Archive for the ‘Islands’ Category

As a family, we’ve hiked in locations around the world and have been lucky enough to hike in Germany, Slovenia, Guam, Hawaii, Virginia, and many more. But I wasn’t surprised when my daughter deemed the Kīlauea Iki Trail on the Big Island as her all-time favorite hike. It’s a fascinating place located within the Volcanoes National Park on the Big Island of Hawaii. Kilauea remains an active volcano to this day.

At the Kīlauea Iki sign, you can go in either direction but I would advise taking the trail to the right and hike counter-clockwise which will lead you through a rain forest, the 1959 lava lake, steam vents, cinder cones, and large fissures in the lava. Keep an eye out for the native nēnē (Hawaiian Goose) ~ we saw two but they were too fast to get a photo. The nēnē are the sixth most endangered waterfowl species in the world.


The rainforest section of the trail is well-worn but be careful with the rocks and occasional exposed roots. We started early in the morning and didn’t see anyone else until we got to the lava lake.

On hikes, my daughter only uses her phone to take photos but while we were on the trail, her college released the dorm assignments and she was excited to learn where she would be living for a year. Unfortunately, it wasn’t the dorm she preferred and it was the only sad part of the hike. But, fast-forward six months later, and she’s thrilled with her suitemates and her dorm.



The ‘Ōhelo berries are a favorite treat for the nēnē and can be found throughout the trail. It is a hardy plant that even grows on the lava. The plant is a relative to the blueberries and the berry can range in color from dark red to pale yellow.

The amazing view from the rainforest.

It was a little surreal to see a runner come through as we walked along the deserted and isolated lava crater but he obviously runs this trail frequently.

Be sure to follow the Ahu (stacked rocks) to find your way through to the other side of the trail. Please don’t disturb them!


If you go, here are a few words of advice:

  • The trail is moderate to challenging. It’s steep and rocky. The descent/ascent is 400 feet (122m).
  • It’s a 4-mile (6.4km) loop. It took us approximately 2.5 hours and we stopped for a snack.
  • The trail head is 2 miles (3.2km) from the Visitor’s Center.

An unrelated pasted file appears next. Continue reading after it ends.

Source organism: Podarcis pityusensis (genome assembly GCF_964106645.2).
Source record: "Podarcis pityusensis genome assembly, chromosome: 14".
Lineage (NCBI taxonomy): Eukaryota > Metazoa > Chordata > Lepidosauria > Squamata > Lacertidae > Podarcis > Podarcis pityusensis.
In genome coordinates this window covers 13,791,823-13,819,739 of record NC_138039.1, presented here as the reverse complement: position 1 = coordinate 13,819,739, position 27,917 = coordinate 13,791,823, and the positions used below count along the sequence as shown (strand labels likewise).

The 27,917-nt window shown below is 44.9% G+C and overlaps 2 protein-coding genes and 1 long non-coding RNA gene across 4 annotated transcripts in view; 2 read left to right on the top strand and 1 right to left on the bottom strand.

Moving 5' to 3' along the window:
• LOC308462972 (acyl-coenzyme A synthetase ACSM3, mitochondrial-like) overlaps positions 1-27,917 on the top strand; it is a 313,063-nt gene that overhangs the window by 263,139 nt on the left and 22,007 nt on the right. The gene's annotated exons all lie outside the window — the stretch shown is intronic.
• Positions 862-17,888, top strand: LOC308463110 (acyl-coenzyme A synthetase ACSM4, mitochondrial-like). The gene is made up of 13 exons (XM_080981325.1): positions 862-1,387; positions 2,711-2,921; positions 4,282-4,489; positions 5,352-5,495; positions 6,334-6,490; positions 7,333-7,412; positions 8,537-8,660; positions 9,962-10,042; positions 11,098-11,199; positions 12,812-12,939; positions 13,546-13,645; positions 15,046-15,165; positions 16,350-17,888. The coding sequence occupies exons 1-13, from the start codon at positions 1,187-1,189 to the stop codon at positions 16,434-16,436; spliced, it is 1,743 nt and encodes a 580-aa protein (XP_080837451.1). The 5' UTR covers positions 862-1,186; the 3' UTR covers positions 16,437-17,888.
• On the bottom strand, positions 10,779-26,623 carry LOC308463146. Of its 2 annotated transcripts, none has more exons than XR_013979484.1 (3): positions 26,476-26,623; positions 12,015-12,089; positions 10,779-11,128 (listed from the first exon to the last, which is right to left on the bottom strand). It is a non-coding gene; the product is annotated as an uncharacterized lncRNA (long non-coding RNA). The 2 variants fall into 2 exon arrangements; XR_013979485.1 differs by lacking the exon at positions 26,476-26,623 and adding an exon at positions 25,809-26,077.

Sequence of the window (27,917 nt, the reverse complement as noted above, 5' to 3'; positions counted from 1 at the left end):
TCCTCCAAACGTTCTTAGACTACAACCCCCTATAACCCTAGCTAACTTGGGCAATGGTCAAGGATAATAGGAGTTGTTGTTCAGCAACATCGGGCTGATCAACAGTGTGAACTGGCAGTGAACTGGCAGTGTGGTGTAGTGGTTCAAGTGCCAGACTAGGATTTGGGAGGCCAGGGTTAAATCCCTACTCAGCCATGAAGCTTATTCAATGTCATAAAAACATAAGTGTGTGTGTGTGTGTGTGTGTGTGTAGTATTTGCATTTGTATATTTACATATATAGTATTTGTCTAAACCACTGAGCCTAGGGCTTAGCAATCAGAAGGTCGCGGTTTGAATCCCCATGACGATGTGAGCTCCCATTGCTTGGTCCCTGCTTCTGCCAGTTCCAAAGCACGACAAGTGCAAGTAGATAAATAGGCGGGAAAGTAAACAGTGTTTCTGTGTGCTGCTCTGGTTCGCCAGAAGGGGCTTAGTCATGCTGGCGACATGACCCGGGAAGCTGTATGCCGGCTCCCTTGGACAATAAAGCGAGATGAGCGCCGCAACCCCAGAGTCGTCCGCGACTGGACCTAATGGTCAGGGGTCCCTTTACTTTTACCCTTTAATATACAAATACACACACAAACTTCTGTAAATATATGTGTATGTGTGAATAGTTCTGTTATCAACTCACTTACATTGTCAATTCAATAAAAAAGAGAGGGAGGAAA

• Once you’re at the Kīlauea Iki parking lot (off of Crater Rim Drive), you may go either way from the trailhead. We preferred to go right which took us through the rainforest first then down to the crater floor.
  • Be sure to bring water, food, hat, sunscreen, camera and rain gear. Be prepared for all types of weather conditions: hot, dry, wet, windy (!). Please remember to “leave only footprints” and bring all your trash and items back out of the area.



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My visits to the Big Island follows a familiar pattern: land in Kona, rent a vehicle and head to the Volcano Nationals Park for a couple of nights. Many of my mother’s family live on the Hilo-side of the island and it’s always great to see them and catch up with all the happenings.

We landed later than usual (after 8pm), and since the drive to Volcano National Park is about 95 miles from the airport, we decided to stay the night in Kailua-Kona. Kona is probably the most “touristy” spots on the island ~ reminds me of Lahaina on Maui. Lots of shops, restaurants and activities. And traffic.

Kona Parks and Recreation

The Parks & Rec building in Kona

Kona waters and seawall

Early Morning in Kailua-Kona

Kamehameha the Great, the first king to rule all the Hawaiian Islands, chose Kailua-Kona as his home. It’s not hard to imagine why ~ the waters are bountiful with fish, the area is beautiful and, if you can picture it without throngs of tourists, it would be an ideal place to call home.

Here are a few highlights of the town:

The historic sites include Hulihe’e Palace, built in 1838 by Governor Kuakini, is now a museum run by the Daughters of Hawaii. Directly across the street from the palace is the Mokuaikaua Church, built 1820. It’s the first Christian church built in the Hawaiian islands.

Kailua-Kona is the start of the swim and the finish of the world-famous Ironman Triathlon. Below is the swim start:

Kona start of the Ironman swim and end of the run

Every October, about 2,000 athletes compete in the Ironman by swimming 2.4 miles in the rough ocean waters, 112-mile bike ride and to finish it off, there’s a 26.2 run which must be completely within 17 hour deadline. It’s a brutal event and, many years ago, I was thrilled when I had a chance to cheer some of the participants during the running event.

Kailua-Kona is a great stop for a day or two but don’t let it be your only experience on the Big Island ~ there’s so much more to do and see elsewhere on the island.

Kona sailboat on the waters

Sailboat in Kailua Bay


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Palau is my ideal tropical vacation spot. Our 2007 visit was a trip of a lifetime. More than a few times, when I was there, I would pause to savor the moment and commit to memory some of the beauty I couldn’t capture in a photo. Especially the unbelievable night sky with stars so close I felt I could reach out and touch them.